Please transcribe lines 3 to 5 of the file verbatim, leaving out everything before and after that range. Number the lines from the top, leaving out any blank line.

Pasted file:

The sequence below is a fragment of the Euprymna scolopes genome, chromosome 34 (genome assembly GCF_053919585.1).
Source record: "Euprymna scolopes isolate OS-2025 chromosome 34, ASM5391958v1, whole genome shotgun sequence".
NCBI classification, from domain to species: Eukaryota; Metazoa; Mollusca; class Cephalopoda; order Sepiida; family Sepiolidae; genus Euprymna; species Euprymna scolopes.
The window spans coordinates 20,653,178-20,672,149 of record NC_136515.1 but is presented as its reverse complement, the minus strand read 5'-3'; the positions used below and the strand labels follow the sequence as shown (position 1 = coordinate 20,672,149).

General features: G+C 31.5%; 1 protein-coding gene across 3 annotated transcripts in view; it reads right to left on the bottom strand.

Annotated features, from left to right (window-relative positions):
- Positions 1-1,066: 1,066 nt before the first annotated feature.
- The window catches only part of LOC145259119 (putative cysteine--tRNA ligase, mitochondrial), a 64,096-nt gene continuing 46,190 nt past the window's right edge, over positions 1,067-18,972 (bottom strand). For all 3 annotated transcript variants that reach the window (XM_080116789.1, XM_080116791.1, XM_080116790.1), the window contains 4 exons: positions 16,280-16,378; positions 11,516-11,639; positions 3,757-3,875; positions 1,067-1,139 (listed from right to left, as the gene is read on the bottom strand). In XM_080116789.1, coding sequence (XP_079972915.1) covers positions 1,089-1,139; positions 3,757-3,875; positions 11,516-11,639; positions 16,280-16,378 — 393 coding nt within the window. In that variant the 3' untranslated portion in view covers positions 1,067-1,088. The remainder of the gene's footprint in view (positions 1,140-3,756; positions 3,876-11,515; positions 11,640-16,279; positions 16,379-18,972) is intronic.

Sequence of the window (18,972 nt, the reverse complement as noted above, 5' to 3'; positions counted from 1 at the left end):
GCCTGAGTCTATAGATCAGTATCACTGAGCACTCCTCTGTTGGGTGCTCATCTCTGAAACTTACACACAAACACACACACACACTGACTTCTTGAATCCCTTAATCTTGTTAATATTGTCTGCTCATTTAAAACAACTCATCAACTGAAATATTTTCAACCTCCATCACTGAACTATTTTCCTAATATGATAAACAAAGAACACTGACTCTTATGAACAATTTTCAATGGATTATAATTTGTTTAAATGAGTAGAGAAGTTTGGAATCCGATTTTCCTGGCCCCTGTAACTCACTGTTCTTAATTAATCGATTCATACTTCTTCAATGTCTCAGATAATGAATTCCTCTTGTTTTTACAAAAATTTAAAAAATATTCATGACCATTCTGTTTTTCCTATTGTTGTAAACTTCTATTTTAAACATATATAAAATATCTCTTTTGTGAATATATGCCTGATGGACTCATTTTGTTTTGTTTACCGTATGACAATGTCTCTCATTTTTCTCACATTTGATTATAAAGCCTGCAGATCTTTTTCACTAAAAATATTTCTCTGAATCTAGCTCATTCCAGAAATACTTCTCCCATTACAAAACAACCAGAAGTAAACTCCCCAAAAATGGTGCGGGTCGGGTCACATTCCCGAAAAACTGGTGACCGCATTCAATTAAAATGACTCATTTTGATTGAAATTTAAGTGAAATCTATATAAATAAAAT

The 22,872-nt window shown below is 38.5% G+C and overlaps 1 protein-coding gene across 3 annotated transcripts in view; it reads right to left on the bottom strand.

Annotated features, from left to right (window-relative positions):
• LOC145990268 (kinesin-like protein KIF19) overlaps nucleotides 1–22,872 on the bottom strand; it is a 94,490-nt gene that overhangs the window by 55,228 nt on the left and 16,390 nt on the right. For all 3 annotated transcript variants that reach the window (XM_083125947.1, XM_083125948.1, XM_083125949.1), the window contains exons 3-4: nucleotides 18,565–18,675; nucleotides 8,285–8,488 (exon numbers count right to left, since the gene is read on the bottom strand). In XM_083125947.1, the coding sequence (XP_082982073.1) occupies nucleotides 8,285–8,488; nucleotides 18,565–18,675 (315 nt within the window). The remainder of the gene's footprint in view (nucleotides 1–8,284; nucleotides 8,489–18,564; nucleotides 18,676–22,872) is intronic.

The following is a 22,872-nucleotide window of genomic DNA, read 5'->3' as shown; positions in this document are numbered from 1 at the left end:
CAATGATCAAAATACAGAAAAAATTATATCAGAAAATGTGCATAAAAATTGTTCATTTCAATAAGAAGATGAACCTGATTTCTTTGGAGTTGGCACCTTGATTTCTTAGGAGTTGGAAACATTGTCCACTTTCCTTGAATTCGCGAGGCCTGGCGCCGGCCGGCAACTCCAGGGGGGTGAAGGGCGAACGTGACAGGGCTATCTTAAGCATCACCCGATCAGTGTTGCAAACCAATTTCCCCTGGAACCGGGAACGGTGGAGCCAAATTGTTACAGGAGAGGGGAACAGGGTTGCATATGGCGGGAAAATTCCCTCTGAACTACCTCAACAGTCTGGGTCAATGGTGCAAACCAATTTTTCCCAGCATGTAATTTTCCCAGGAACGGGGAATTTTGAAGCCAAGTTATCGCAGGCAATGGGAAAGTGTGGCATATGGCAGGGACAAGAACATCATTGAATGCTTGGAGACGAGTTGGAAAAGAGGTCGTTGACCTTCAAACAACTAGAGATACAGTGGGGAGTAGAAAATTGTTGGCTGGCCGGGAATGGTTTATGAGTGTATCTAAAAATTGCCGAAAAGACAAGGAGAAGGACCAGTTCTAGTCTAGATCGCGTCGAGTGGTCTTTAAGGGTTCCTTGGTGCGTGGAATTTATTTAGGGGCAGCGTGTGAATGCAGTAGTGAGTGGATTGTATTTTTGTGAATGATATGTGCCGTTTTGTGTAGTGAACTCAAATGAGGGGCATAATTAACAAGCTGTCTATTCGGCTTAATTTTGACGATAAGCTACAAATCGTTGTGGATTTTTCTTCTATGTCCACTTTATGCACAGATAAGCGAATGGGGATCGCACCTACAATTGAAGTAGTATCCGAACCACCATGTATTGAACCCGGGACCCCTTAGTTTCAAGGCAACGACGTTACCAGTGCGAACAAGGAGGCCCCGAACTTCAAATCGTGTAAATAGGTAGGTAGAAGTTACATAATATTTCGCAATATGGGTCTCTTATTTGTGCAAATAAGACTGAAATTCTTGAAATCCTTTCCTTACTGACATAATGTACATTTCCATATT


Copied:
NCBI classification, from domain to species: Eukaryota; Metazoa; Mollusca; class Cephalopoda; order Sepiida; family Sepiolidae; genus Euprymna; species Euprymna scolopes.
The window spans coordinates 20,653,178-20,672,149 of record NC_136515.1 but is presented as its reverse complement, the minus strand read 5'-3'; the positions used below and the strand labels follow the sequence as shown (position 1 = coordinate 20,672,149).

General features: G+C 31.5%; 1 protein-coding gene across 3 annotated transcripts in view; it reads right to left on the bottom strand.